Sep 9 2010
Cathy, one of our longest-standing contributor/members (if not the sole claimant to that title) asked me a few days ago about a review I wrote back in 2007 for “The Religion” by Tim Willocks. The novel, a 627-page tome published in the USA by Sarah Crighton Books [Farrar Strauss Giroux] and in Canada by Douglas & MacIntyre, was touted as Book One of the Tannhauser Trilogy, and I have been waiting avidly ever since then for the second book in the trilogy to make an appearance… Alas, like many others, I have been waiting in vain and it looks as though Book Two may be on permanent hold.
Be that as it may, Book One was a doozy, and having re-read the review I wrote on it for the Globe and Mail, I’ve now started reading the book a second time and I might even be enjopying it more than I did the first time around. Anyway here, for Cathy and for those of you who have missed out to this point on one of the finest historical novels of the past quarter century, here is my review of Paul Willocks’s “The Religion”:
This book is excellent in so many ways that I shudder a little over how close I came to throwing it away in disgust, early on and for what I considered to be more than sufficient reason. Fortunately, I stuck with it for one more attempt and was eventually rewarded with one of the most satisfying reading experiences I have had in years, despite one huge and intensely annoying flaw. At what point does a flaw become a death wish? Within the first thirty pages the author, Tim Willocks, insisted, time after time, upon snapping me out of the mood he was working hard to create, reminding me that he was there in person. That’s called “author intrusion” and in my book it is the worst sin an author can commit. Willocks perpetrates it consistently throughout this otherwise fine book by using inappropriate, highly modern abbreviations within a stylized, historically authentic context that makes them screech like clawed fingernails on a chalkboard. In my initial notes, I wrote: “ . . . infuriating, persistent abbreviations, not simply in dialogue but in the narrative, as though this author has never encountered the full negative “not” or seen it used properly in the past tense—everything, without exception, is cut short: “he’d”, “I’d”, “wouldn’t” and “hadn’t.””
In the end, I managed to get around my distaste by laying the blame on lazy, slipshod and incompetent editing, and felt that I was not too far off the mark. But whatever the reason, the recurrent annoyance came very close to costing them this reader and this review, and call me a pedant if you will, but I know there are a lot of readers out there with reservations very like my own, who might well junk the piece prematurely for the same reason, without giving it another chance. To them I say, “Don’t.”
Otherwise, to my great surprise, the story proved excellent, well-written, thoroughly and meticulously researched, and stunning in the intensity of its detail. “The Religion” is the name given to themselves by the Knights of St. John The Baptist, known for centuries as the Knights Hospitaller. To the Muslim forces of the Sultan Suleiman the Magnificent, however, they were the Hounds of Hell, and this novel tells the story of the Siege of Malta when, for one hundred and ten days in the summer of the year of Our Lord 1565, Suleiman’s armies fought a jihad to destroy the Knights and their headquarters on the Island of Malta. The Turks sailed to the island on the largest armada ever assembled, and mounted the greatest siege in recorded history. No one knows how many of them there really were, but they lost more than forty thousand during the siege and more than thirty thousand survived to sail away again after the siege was broken. They had been bested by a rag-tag army of adventurers and mercenaries less than two thousand strong, including approximately five hundred Knights of St. John under their Grand Master Jean Parisot de La Valette, and an unreported number of local Maltese citizens.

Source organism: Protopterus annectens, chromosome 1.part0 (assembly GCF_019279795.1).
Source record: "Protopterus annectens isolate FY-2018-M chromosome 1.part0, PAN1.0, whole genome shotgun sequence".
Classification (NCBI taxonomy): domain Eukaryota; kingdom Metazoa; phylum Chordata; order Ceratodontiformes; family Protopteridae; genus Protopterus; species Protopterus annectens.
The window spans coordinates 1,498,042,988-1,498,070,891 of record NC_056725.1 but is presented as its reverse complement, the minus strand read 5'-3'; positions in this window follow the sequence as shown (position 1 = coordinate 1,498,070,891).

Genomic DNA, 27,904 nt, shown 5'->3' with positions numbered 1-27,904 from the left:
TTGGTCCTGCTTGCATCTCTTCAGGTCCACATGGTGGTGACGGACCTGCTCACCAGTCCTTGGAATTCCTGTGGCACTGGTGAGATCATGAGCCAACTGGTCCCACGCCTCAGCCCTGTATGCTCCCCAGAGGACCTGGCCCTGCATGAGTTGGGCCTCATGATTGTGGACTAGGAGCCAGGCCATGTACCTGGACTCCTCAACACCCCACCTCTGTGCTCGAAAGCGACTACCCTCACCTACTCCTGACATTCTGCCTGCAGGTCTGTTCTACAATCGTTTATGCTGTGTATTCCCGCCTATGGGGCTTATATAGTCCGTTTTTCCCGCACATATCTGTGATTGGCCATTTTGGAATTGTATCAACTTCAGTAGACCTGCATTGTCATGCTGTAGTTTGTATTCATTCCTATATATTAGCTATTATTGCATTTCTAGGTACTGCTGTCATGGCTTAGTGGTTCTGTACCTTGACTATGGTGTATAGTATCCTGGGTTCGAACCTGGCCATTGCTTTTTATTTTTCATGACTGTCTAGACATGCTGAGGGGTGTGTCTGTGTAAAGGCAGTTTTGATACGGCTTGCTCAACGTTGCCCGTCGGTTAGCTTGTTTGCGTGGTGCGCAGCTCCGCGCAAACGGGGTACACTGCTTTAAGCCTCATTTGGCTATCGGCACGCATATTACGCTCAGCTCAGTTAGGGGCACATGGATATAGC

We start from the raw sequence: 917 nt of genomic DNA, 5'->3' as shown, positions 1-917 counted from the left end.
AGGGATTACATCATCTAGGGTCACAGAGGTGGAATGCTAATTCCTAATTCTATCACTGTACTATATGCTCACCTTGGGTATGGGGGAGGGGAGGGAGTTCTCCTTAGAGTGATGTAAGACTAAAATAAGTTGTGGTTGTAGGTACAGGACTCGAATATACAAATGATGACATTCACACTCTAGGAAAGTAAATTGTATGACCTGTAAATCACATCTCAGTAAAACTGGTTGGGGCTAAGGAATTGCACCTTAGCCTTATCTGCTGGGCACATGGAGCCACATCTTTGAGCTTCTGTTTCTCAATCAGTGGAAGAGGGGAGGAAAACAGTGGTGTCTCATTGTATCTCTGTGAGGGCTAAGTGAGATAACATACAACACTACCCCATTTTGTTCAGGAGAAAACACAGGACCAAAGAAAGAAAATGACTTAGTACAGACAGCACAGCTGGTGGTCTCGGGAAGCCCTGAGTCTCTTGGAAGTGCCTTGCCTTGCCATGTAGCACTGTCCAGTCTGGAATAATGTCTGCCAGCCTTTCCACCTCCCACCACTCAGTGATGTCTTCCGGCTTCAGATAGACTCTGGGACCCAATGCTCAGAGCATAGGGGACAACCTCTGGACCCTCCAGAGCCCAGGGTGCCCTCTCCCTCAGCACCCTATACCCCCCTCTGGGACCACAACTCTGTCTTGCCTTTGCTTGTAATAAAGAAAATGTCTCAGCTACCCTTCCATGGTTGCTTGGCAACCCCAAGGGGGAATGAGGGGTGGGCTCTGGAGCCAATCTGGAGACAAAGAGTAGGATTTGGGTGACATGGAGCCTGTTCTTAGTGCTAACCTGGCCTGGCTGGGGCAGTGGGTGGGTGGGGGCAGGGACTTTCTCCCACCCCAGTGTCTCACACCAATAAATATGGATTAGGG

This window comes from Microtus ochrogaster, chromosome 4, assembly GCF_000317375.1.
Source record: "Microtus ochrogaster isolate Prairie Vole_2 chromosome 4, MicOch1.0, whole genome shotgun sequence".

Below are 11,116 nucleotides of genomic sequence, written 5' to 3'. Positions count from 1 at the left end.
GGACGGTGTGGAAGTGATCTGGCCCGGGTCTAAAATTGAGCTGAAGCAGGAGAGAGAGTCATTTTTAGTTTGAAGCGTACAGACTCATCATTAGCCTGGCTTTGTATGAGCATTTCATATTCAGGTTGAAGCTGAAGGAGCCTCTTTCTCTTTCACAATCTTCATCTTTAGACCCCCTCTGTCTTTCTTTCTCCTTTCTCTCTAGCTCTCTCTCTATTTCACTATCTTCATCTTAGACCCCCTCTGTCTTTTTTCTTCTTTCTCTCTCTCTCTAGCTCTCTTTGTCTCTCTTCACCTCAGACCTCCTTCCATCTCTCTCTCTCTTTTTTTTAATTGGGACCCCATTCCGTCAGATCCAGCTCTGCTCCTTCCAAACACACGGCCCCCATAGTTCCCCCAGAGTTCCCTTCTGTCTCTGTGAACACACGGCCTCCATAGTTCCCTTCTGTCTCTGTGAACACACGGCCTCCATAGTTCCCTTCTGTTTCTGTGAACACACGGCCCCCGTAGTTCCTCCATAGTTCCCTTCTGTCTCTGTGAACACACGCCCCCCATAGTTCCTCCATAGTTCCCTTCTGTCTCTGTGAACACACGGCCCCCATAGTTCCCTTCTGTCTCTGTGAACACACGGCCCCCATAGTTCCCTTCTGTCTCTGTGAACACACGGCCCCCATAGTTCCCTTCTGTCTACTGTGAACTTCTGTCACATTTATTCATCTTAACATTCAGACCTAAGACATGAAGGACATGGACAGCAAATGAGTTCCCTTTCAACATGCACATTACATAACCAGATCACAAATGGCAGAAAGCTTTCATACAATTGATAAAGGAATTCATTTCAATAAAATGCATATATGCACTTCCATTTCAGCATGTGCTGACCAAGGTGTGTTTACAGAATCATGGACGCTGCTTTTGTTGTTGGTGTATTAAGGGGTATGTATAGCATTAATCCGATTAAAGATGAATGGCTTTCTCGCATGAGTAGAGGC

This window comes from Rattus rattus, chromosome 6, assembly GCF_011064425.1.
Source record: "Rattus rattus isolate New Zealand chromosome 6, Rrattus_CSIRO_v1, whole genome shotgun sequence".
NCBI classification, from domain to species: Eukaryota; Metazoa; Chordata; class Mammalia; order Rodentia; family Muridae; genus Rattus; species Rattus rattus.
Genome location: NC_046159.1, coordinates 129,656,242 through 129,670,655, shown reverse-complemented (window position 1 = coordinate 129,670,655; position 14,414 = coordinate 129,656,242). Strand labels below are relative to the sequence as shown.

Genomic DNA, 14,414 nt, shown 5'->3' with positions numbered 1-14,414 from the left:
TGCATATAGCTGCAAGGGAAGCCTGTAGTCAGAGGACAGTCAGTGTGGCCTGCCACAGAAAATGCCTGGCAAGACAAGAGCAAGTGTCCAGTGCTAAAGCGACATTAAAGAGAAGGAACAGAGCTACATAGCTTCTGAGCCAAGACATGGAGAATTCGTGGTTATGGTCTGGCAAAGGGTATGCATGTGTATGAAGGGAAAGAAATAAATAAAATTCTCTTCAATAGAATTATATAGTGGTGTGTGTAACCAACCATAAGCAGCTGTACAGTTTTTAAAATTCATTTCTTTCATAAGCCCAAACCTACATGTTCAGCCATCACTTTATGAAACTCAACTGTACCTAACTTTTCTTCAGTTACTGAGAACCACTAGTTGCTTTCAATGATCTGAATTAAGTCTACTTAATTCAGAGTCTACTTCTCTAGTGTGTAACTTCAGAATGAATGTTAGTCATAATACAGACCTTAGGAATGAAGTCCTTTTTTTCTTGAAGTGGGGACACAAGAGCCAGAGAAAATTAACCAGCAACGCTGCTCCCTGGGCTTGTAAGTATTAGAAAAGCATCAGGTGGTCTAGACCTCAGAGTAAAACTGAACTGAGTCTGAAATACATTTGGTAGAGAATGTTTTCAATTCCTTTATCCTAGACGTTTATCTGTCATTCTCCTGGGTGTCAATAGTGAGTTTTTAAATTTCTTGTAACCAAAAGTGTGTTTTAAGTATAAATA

The book, at 627 pages, is quite possibly the most graphically violent novel I have ever read, but I found none of it gratuitous. On the contrary, I was convinced that the astonishing descriptions of hardships, privations and battle scenes throughout the book accurately depict the appalling brutality of what occurred, reminding me again of the atrocities that ordinary men are capable of inflicting upon each other in the name of righteousness. Willocks has an astounding and wonderful capacity for description, capturing gigantic scenes of carnage and mayhem time after time through a concatenation of visual fragments and graphically realistic cameos that keep the reader reeling, and the novel’s plot, intertwining with the events of the actual siege, is serpentine, complex, absorbing and believable, peopled by dynamic and utterly convincing characters, both real and fictional, whose humanity is authentic and unimpeachable. The Saxon hero and protagonist, Mattias Tannhauser, is a former Janissary, abducted from his childhood home by a raiding party of Muslims. Now honourably retired, he is a Rabelaisian adventurer, part time trader and soldier-turned-businessman, lured by two beautiful women into travelling with them to Malta mere days before the siege, to find the long lost, twelve-year-old son of one of them, and throughout all the swashbuckling, hair-raising adventures and tribulations of the siege, a three-cornered love story develops that is intense, credible, tragic and ultimately satisfying.
Perhaps predictably, the villain of the piece is a Dominican monk, a papal inquisitor as unremittingly evil as one might expect of the stereotype, but even he has redeeming characteristics that make him ultimately human, believable and in the end if not sympathetic, certainly understandable. I read the last page with real regret, aware that in spite of myself I am already looking forward to the next book in the trilogy, abbreviations and all.